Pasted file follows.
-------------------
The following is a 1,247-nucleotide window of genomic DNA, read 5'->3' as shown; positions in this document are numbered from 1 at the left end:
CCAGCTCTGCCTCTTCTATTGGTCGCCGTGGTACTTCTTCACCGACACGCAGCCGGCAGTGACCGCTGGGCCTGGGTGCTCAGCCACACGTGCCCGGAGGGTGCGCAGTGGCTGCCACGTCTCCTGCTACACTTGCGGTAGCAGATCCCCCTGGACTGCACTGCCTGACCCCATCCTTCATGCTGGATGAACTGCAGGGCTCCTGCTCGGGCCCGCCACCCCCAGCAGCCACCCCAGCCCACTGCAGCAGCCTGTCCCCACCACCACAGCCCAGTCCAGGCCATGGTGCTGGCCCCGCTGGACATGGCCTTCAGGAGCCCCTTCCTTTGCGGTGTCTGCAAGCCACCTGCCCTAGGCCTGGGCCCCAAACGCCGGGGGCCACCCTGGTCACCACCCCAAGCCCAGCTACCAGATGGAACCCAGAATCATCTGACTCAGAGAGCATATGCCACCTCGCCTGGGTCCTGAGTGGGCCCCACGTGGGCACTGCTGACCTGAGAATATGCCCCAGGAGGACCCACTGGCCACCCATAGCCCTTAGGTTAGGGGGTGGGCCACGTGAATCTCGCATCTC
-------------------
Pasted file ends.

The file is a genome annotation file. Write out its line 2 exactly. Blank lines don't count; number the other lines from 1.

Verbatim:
CCAGCTCTGCCTCTTCTATTGGTCGCCGTGGTACTTCTTCACCGACACGCAGCCGGCAGTGACCGCTGGGCCTGGGTGCTCAGCCACACGTGCCCGGAGGGTGCGCAGTGGCTGCCACGTCTCCTGCTACACTTGCGGTAGCAGATCCCCCTGGACTGCACTGCCTGACCCCATCCTTCATGCTGGATGAACTGCAGGGCTCCTGCTCGGGCCCGCCACCCCCAGCAGCCACCCCAGCCCACTGCAGCAGCCTGTCCCCACCACCACAGCCCAGTCCAGGCCATGGTGCTGGCCCCGCTGGACATGGCCTTCAGGAGCCCCTTCCTTTGCGGTGTCTGCAAGCCACCTGCCCTAGGCCTGGGCCCCAAACGCCGGGGGCCACCCTGGTCACCACCCCAAGCCCAGCTACCAGATGGAACCCAGAATCATCTGACTCAGAGAGCATATGCCACCTCGCCTGGGTCCTGAGTGGGCCCCACGTGGGCACTGCTGACCTGAGAATATGCCCCAGGAGGACCCACTGGCCACCCATAGCCCTTAGGTTAGGGGGTGGGCCACGTGAATCTCGCATCTC